With the exception of the East Kootenay region, snow levels in British Columbia were at or above normal levels on April 1. (B.C. River Forecast Centre)

With the exception of the East Kootenay region, snow levels in British Columbia were at or above normal levels on April 1. (B.C. River Forecast Centre)

Snow levels above normal in Okanagan

Spring temperatures, rainfall will affect risk of flooding

Snow measurements for the Okanagan Valley remain above normal, according to the most recent snow survey and water supply bulletin from the provincial River Forecast Centre.

The April 1 figures were released on April 9 and show a low of 93 per cent of normal in the East Kootenay to a high of 200 per cent of normal in the northwest. The East Kootenay is the only region below 100 per cent of normal.

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In the Okanagan, the snowpack measured 109 per cent of normal. Since the beginning of 2021, snowpack measurements for this area have been well above normal.

The River Forecast Centre said La Niña conditions, which began in the fall, are beginning to ease. According to the U.S.-based Climate Prediction Center, there is an 80 per cent chance of transitioning from La Niña to neutral conditions from May to July, 2021.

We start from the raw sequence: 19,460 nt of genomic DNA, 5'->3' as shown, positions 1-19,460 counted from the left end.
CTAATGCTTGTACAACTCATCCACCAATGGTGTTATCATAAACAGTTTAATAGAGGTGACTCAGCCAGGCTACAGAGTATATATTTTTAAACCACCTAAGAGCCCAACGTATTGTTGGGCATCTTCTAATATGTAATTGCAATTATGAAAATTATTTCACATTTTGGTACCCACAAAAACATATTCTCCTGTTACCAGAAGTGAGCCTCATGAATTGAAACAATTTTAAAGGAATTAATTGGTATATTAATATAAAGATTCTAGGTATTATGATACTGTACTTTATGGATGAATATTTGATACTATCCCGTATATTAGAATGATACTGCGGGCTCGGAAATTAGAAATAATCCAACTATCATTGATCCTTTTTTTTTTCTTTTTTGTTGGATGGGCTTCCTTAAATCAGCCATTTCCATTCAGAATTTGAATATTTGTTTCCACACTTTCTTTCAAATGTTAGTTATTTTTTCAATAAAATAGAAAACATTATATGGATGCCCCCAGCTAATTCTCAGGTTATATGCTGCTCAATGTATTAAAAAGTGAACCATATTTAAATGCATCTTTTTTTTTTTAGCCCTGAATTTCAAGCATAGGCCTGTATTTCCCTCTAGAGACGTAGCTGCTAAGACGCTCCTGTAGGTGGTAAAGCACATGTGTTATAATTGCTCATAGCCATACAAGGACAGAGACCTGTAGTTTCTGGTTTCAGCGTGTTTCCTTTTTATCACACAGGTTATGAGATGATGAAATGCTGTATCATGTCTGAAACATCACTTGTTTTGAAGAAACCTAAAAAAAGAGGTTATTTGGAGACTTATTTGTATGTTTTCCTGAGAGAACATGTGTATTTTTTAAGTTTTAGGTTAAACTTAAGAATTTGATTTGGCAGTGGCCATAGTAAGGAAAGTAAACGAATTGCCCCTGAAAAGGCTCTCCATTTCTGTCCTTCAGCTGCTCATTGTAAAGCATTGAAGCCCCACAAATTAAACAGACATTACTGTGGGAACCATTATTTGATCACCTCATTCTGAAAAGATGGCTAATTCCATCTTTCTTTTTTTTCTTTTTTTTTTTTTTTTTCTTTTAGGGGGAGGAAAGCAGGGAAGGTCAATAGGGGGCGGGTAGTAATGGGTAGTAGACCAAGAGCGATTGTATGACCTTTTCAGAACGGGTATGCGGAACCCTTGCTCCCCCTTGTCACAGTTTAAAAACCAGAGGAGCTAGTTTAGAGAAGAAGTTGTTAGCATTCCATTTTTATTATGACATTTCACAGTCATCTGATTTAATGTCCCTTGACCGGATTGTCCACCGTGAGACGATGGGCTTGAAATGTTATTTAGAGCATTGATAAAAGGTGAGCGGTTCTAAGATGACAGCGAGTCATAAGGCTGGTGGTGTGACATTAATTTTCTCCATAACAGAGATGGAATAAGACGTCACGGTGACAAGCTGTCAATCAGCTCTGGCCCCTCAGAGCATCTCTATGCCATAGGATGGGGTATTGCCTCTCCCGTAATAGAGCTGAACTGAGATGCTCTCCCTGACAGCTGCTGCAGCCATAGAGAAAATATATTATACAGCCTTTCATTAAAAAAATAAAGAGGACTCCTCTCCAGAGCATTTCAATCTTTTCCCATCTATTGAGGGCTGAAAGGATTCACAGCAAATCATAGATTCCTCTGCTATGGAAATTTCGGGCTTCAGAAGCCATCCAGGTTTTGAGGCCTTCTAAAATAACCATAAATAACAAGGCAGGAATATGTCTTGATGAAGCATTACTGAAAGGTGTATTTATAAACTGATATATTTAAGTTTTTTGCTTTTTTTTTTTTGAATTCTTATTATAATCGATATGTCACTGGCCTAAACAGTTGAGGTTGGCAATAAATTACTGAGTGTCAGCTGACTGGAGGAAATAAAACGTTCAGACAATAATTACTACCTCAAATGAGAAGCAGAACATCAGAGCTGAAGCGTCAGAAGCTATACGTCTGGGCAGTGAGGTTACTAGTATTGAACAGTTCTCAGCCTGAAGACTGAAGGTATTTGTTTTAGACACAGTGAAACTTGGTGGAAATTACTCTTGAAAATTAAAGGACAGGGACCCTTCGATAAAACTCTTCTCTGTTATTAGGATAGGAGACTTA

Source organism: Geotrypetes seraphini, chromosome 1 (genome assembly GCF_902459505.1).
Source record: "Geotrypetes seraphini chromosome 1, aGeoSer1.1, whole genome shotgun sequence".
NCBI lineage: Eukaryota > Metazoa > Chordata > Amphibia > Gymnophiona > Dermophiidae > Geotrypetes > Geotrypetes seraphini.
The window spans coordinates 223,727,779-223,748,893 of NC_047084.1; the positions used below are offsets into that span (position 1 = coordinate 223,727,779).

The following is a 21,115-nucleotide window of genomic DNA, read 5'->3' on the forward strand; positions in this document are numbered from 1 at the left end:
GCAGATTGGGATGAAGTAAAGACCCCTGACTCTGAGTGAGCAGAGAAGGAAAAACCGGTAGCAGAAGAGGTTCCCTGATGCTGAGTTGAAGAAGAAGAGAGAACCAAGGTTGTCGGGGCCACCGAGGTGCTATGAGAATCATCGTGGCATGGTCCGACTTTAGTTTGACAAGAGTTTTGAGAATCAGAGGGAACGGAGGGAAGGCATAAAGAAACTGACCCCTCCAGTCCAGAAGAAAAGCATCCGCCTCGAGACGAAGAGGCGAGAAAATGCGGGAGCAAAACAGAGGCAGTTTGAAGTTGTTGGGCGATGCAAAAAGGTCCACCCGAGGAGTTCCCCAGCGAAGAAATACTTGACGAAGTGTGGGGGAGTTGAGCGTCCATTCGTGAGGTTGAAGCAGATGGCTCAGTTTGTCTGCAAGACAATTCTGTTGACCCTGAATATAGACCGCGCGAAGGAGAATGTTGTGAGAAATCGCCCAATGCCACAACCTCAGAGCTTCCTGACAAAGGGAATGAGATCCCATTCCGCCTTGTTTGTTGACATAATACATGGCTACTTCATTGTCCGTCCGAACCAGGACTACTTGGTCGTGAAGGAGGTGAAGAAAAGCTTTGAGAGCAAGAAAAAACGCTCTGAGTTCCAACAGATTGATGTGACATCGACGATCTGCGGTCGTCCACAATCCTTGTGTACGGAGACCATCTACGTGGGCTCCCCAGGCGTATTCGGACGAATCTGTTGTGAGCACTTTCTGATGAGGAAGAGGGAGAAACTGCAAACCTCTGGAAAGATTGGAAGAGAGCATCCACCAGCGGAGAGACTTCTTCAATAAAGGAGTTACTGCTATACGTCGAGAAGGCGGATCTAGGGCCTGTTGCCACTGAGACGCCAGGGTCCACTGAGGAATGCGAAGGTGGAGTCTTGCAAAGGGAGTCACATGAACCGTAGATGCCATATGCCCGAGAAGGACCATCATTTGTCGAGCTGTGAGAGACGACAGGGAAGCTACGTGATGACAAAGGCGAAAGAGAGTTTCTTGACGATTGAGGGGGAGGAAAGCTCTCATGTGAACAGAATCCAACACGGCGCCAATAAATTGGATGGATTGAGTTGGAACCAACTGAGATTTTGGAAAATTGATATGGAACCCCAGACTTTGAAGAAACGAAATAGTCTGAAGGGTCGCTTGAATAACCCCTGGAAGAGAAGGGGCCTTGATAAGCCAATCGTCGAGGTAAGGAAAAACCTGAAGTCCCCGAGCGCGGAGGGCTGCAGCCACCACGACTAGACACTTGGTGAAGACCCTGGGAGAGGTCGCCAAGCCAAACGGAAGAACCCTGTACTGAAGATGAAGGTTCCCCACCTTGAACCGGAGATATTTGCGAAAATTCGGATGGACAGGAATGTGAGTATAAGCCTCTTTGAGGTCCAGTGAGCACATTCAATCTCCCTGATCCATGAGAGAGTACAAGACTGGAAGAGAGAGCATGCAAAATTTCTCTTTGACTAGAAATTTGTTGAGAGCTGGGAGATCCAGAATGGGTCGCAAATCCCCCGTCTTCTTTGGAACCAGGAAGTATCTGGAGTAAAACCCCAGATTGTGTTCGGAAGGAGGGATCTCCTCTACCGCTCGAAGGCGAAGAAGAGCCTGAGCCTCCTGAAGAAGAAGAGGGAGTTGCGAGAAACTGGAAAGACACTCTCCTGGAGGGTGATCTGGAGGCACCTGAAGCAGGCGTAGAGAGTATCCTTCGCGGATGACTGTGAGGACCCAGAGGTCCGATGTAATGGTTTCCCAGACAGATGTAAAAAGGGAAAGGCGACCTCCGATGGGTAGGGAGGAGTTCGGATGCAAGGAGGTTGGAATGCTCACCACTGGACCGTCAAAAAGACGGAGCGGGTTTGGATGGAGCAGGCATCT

La Niña conditions come as a result of oceanic temperature anomalies along the equatorial Pacific Ocean region.

These conditions create cooler temperatures for British Columbia and wetter weather for the south coast and Vancouver Island during the winter and early spring.

This year, since mid-March, temperatures have remained seasonable to slightly below normal throughout the province, resulting in a slight delay in snowmelt. However, warm weather beginning the week of April 12 will affect snowmelt at low and mid-level elevations throughout the province. This could affect smaller creeks and lower elevation areas.

For Okanagan Lake, near-normal runoff forecasts are predicted. A runoff slightly below normal is expected at Kalamalka Lake and Wood Lake.

By early April, nearly 95 per cent of the annual BC snowpack has typically accumulated. Peak provincial snowpack usually occurs in mid-April.

While snowpack is one risk factor for freshet flooding, snowpack alone cannot predict whether flooding will occur, the River Forecast Centre says in its 19-page April report.

Prolonged cool weather, followed by a rapid shift to hot weather, or persistent wet weather or extreme short-term rainfall could also affect flooding conditions.

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